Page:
B. The Plaintiff's Contacts with the Defendants

In early 2012, the Plaintiff applied for a job at Target. ECF No. 45 at ¶ 31. During the application process, “Target required [the] Plaintiff to consent to the procurement by Target of ‘consumer reports' about her.” Id. “In the consent documents that Target made [the] Plaintiff sign, Target asserted that it would be obtaining an FCRA consumer report.” Id.

On or about March 23, 2012, Target requested that First Advantage complete a background screening on the Plaintiff.6 Id. at ¶ 32. “[A]fter validating [the] Plaintiff's Social Security number, [First Advantage] conducted a search of the consumer report about [the] Plaintiff in its Esteem database and discovered a match.” Id. at ¶ 34. First Advantage adjudicated the Plaintiff in-eligible for hire, and reported to Target that she had been involved in a theft on December 2, 2011. Id. at ¶¶ 34–35, 64.7 The background check and screening process were completed on March 23, 2012, the day Target sent the initial request. Id. at ¶ 42.

“Several days after [First Advantage] transmitted the Background Report [ ] to Target ..., provided [the] Plaintiff with a copy of the same background screen report [First Advantage] had earlier furnished to Target, accompanied by a written standardized notice, representing that the report might have an adverse effect on her application for employment and a form notice explaining, inter alia, her right under the FCRA to dispute the accuracy of the report.” Id. at ¶ 39.

C. Procedural History

On March 17, 2014, the Plaintiff sued Target on behalf of herself and similarly situated others, alleging that Target had violated 15 U.S.C. § 1681b(b)(3). ECF No. 1. The Plaintiff also asserted an individual claim against First Advantage for violating 15 U.S.C. § 1681e(b). Id. On April 30, 2014, Target moved to dismiss for

81 F.Supp.3d 478

failure to state a claim. ECF No. 28. On May 8, 2014, the Court approved the Plaintiff and Target's joint stipulation giving the Plaintiff until June 19, 2014 to “respond” to the motion to dismiss. ECF Nos. 35–36. On May 23, 2014, First Advantage moved to dismiss for failure to state a claim. ECF No. 40. On June 6, 2014, the Court approved the parties' joint stipulation giving the Plaintiff until June 27, 2014 to respond to First Advantage's motion to dismiss. ECF Nos. 43–44.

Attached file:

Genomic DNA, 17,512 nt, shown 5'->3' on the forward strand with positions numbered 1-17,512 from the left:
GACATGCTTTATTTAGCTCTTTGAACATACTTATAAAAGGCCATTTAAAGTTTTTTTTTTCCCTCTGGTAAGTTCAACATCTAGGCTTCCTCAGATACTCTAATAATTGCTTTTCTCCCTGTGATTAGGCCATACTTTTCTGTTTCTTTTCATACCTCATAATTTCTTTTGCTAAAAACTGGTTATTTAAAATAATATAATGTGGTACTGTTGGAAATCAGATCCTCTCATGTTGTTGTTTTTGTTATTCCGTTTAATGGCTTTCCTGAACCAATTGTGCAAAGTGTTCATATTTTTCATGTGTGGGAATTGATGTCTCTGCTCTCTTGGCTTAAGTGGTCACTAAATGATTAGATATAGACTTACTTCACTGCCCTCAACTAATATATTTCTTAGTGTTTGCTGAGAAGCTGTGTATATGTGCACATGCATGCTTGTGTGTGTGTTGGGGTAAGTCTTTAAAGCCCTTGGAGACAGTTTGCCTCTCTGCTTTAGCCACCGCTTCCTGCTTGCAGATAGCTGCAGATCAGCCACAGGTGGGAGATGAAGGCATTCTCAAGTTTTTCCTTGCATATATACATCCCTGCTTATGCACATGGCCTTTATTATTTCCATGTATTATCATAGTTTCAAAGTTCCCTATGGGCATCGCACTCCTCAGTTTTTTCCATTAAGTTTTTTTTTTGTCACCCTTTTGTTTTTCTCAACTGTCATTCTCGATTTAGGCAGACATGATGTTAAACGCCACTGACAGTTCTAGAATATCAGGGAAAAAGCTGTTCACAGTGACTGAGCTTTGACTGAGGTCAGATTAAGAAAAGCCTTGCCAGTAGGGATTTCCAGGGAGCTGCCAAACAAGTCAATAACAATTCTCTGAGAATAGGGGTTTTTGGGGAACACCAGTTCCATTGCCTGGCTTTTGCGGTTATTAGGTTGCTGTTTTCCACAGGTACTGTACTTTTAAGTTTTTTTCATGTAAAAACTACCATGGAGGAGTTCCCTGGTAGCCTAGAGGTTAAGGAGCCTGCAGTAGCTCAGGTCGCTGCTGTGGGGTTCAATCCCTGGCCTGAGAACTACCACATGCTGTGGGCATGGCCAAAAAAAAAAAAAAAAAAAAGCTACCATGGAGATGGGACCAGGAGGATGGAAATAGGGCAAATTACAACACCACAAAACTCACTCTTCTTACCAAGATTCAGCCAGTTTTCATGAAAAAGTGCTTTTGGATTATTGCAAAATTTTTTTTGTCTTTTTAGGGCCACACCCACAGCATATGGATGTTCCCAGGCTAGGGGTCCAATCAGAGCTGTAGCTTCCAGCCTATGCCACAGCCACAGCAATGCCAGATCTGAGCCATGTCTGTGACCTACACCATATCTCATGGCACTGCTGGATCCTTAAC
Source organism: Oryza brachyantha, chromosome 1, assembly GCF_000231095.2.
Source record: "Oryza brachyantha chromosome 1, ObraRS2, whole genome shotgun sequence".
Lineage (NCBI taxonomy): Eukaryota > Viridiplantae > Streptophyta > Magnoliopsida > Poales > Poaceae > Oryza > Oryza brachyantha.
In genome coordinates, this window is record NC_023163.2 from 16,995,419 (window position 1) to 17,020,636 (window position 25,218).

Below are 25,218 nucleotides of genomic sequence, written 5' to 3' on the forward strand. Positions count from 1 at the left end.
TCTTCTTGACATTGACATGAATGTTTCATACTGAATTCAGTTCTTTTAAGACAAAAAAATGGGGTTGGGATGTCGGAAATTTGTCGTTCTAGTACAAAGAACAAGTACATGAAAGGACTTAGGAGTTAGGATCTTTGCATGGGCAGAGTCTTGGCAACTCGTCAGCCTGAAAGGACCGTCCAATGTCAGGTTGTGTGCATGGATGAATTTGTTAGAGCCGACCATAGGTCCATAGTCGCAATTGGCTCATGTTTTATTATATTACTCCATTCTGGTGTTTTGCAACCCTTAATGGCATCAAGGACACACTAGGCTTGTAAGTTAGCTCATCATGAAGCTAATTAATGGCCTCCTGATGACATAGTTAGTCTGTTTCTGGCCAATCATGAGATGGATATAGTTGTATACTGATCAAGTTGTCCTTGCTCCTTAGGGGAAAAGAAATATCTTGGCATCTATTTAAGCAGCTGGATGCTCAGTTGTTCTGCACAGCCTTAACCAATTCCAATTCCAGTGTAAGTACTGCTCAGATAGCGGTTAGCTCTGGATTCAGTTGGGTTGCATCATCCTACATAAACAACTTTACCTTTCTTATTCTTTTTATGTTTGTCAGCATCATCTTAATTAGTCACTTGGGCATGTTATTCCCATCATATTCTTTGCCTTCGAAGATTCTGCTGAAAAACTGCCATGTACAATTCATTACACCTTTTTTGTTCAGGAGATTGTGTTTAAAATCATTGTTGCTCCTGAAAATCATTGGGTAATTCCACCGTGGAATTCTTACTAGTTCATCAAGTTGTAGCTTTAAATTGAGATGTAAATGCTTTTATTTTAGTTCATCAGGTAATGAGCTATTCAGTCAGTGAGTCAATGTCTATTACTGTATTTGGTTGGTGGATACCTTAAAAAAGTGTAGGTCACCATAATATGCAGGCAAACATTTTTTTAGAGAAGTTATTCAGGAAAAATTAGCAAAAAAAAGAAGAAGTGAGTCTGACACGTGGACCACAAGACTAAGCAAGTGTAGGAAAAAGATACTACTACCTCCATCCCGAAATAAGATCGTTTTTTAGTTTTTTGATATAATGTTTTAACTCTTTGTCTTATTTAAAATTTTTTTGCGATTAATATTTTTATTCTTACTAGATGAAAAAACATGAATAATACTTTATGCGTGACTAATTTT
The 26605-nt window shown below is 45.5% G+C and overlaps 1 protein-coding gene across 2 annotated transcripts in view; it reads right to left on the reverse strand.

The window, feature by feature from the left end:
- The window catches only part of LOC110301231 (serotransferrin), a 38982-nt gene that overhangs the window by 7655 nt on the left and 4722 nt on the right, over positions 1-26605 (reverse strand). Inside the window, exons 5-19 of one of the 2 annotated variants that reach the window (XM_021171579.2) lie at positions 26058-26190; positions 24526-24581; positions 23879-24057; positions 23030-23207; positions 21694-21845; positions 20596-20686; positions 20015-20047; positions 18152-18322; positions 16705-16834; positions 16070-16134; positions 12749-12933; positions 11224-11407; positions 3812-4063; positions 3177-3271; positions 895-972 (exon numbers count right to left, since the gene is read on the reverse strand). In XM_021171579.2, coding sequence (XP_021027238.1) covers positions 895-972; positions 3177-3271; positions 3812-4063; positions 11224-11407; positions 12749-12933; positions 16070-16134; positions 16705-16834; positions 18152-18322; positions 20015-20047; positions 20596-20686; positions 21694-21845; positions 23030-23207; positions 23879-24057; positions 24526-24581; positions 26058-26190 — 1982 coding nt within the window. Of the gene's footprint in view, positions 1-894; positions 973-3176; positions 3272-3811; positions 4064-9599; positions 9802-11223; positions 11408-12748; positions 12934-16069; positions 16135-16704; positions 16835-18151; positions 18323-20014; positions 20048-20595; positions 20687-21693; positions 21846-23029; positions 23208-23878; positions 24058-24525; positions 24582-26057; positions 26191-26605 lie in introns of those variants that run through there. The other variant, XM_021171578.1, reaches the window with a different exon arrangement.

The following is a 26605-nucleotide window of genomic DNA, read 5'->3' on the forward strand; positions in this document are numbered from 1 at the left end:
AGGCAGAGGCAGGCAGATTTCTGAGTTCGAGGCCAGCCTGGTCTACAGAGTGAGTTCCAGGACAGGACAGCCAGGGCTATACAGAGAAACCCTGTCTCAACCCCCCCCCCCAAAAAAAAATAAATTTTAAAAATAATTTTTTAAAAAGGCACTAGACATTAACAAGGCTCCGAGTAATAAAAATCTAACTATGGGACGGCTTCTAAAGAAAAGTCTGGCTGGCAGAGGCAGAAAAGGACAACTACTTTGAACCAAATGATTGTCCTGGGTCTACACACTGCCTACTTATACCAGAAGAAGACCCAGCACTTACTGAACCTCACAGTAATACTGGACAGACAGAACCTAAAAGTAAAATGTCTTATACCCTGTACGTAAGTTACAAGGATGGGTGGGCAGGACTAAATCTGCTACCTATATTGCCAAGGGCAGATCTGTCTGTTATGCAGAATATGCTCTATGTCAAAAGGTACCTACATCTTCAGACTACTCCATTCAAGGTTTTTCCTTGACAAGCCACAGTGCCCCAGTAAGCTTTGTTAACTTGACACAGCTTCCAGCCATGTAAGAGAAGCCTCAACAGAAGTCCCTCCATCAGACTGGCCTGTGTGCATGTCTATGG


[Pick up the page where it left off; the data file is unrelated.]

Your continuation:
On June 20, 2014, the Plaintiff filed an amended complaint. ECF No. 45. The Plaintiff believed that she was filing the amended complaint as of right under Fed.R.Civ.P. 15(a)(1) because of the extensions of time under the two joint stipulations.8 See ECF No. 50–1 at 7. “After learning that [the] Defendants were taking the position that the amended complaint had been filed without their consent ..., and in order to eliminate any question that her First Amended Complaint was properly filed, [the] Plaintiff filed” a motion to confirm leave to amend. ECF No. 46; ECF No. 50–1 at 7.

On July 2, 2014, Target moved to strike the amended complaint, or, alternatively, to dismiss the amended complaint for failure to state a claim. ECF No. 47. On July 10, 2014, Target opposed the Plaintiff's motion to confirm leave to amend. ECF No. 48. On July 14, 2014, First Advantage opposed the Plaintiff's motion to confirm leave to amend. ECF No. 49. On July 21, 2014, the Plaintiff opposed Target's motion to strike the amended complaint. ECF No. 50. On July 28, 2014, the Plaintiff replied to Target's opposition to her motion to confirm leave to amend. ECF No. 51. On August 7, 2014, Target filed its reply for its motion to strike the amended complaint. ECF No. 55.

II. Analysis

A. Legal Standards

1. Amending a Complaint

Fed.R.Civ.P. 15(a)(1) allows a party to “amend its pleading once as a matter of course” within “21 days after serving it” or, “if the pleading is one to which a responsive pleading is required, 21 days after service of a responsive pleading or 21 days after service of a motion under Rule 12(b), (e), or (f), whichever is earlier.” All other amendments may be made “only with the opposing party's written consent or the court's leave.” Rule 15(a)(2).

Federal Rule of Civil Procedure 15(a)(2) instructs that leave to amend should be freely given when justice requires. Leave should be denied only when amendment would unduly prejudice the opposing party, amount to futility, or reward the movant's bad faith. Steinburg v. Chesterfield Cnty. Planning Comm'n, 527 F.3d 377, 390 (4th Cir.2008) ; Equal Rights Ctr. v. Niles Bolton Associates, 602 F.3d 597, 603 (4th Cir.2010).

2. Motion to Dismiss for Failure to state a Claim

Under Fed.R.Civ.P. 12(b)(6), an action may...